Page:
By Sarah Pollock, May 17, 2013
Joe McKendrick, a technology contributor for Forbes Magazine recently wrote an article based upon the findings from the latest annual report on the future of the software and services industry. The report, which was based on 37 top executives at software and cloud companies, was originally produced by the Software & Information Industry Association in an attempt to delve into the minds of tech vendors and find out who are the cloud providers and who are the cloud consumers.
In the article, McKendrick dives deeper into four areas of observation that came about from the report and concludes the following:
IT shops are becoming service providers themselves.
- A number of software executives point to the fact that IT departments themselves are becoming software or service companies. “Fundamentally, large enterprises continue to be run by IT departments tucked behind a firewall,” says David Roth, CEO of AppFirst. “However, these IT shops are realizing the value in becoming the service providers of private cloud offerings: they can provide the agility that their departments require, while ensuring that their security and governance standards are being met.”
If not solutions providers themselves, then IT departments are becoming cloud gatekeepers.
- There has also been a push for IT departments “to bring value add benefits around some of the business selected cloud products,” Roth continues. IT leaders need to take the initiative with wrapping data integration services, security and governance around outside cloud solutions. Their role is to ensure “that the entire portfolio of applications is living up to their firms’ standards.”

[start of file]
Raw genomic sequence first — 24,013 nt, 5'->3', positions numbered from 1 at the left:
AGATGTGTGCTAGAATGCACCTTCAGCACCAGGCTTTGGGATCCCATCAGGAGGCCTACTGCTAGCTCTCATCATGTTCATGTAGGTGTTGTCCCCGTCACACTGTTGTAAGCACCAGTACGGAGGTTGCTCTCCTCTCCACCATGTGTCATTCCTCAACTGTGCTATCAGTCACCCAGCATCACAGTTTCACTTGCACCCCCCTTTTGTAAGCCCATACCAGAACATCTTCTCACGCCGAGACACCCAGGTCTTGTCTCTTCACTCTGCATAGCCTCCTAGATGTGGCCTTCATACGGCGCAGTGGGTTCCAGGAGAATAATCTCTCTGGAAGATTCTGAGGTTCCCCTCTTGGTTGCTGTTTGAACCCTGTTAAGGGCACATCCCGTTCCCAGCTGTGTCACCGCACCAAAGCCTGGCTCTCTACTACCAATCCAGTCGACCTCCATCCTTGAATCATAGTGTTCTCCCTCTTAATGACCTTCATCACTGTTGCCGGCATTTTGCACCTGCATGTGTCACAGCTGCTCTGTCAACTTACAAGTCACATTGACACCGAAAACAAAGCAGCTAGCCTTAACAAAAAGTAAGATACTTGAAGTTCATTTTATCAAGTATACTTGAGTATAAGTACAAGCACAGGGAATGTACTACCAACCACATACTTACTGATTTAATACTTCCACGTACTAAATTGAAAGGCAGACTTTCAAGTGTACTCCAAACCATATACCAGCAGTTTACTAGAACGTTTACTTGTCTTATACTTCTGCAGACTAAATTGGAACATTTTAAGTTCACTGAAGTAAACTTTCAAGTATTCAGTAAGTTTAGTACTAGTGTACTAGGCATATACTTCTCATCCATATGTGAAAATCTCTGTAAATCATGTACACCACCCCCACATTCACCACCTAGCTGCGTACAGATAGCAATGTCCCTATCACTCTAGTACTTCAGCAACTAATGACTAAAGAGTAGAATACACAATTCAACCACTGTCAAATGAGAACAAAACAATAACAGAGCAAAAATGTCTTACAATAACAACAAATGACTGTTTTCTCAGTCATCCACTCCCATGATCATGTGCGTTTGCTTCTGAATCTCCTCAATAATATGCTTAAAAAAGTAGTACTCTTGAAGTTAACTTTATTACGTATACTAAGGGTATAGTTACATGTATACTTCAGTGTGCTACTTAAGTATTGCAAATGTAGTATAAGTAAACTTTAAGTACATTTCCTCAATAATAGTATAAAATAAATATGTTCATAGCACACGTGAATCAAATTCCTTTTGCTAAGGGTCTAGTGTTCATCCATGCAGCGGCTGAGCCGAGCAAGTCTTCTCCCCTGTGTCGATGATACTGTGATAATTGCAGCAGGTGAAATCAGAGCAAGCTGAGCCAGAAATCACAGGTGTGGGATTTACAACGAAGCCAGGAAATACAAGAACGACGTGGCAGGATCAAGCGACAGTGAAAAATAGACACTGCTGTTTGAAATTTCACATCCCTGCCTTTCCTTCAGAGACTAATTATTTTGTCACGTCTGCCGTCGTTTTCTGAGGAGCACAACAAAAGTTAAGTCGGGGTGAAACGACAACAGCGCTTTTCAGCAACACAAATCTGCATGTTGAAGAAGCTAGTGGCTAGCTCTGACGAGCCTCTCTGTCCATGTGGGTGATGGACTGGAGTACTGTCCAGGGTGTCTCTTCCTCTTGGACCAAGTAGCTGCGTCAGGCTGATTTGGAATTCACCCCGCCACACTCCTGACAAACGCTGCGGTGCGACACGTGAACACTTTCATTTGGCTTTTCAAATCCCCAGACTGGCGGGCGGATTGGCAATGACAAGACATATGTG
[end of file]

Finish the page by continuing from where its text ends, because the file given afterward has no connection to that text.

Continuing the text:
“Private SaaS” will emerge within the enterprise.
- Feyzi Fatehi, CEO of Corent Technology, also points to the role of IT as internal cloud vendor. Such cloud services “can be offered by the office of the CIO and effectively treat the corporations’ sub-entities as tenants. The private SaaS model can be extended to outside entities such as franchisees, suppliers and partners of the enterprise, to establish invitation-only communities to a SaaS application, and will become a mechanism to strengthen enterprise relationships.
BYOT — Bring Your Own Technology:
- Still, the consumption of tech services is boiling down to individuals, and not necessarily even organizations. Bill McNee, founder and CEO of Saugatuck Technology (not a tech vendor but an independent analyst firm) says “Bring Your Own Device” is too narrow a way to look at the trend that is shaking up the enterprise IT industry – it’s about “Bring-Your-Own-Technology” (BYOT). “We are using this term, rather than the popular ‘BYOD,’ as what is happening in the enterprise – and what ISVs need to enable and support – is not just about mobile devices, but also personal applications, clouds, services, and data within the enterprise.” Saugatuck’s research shows that BYOT is poised to become the next major development in the way enterprise IT is delivered, enabled by cloud, along with social computing, analytics and mobile. “What sets BYOT apart within the enterprise is that it marks a relinquishing of hardware ownership in addition to software and business process ownership.”
What do you think of the report’s findings? From your experience do you believe it’s true that there is no longer a clear line between who is a cloud provider and a cloud consumer? Feel free to comment below!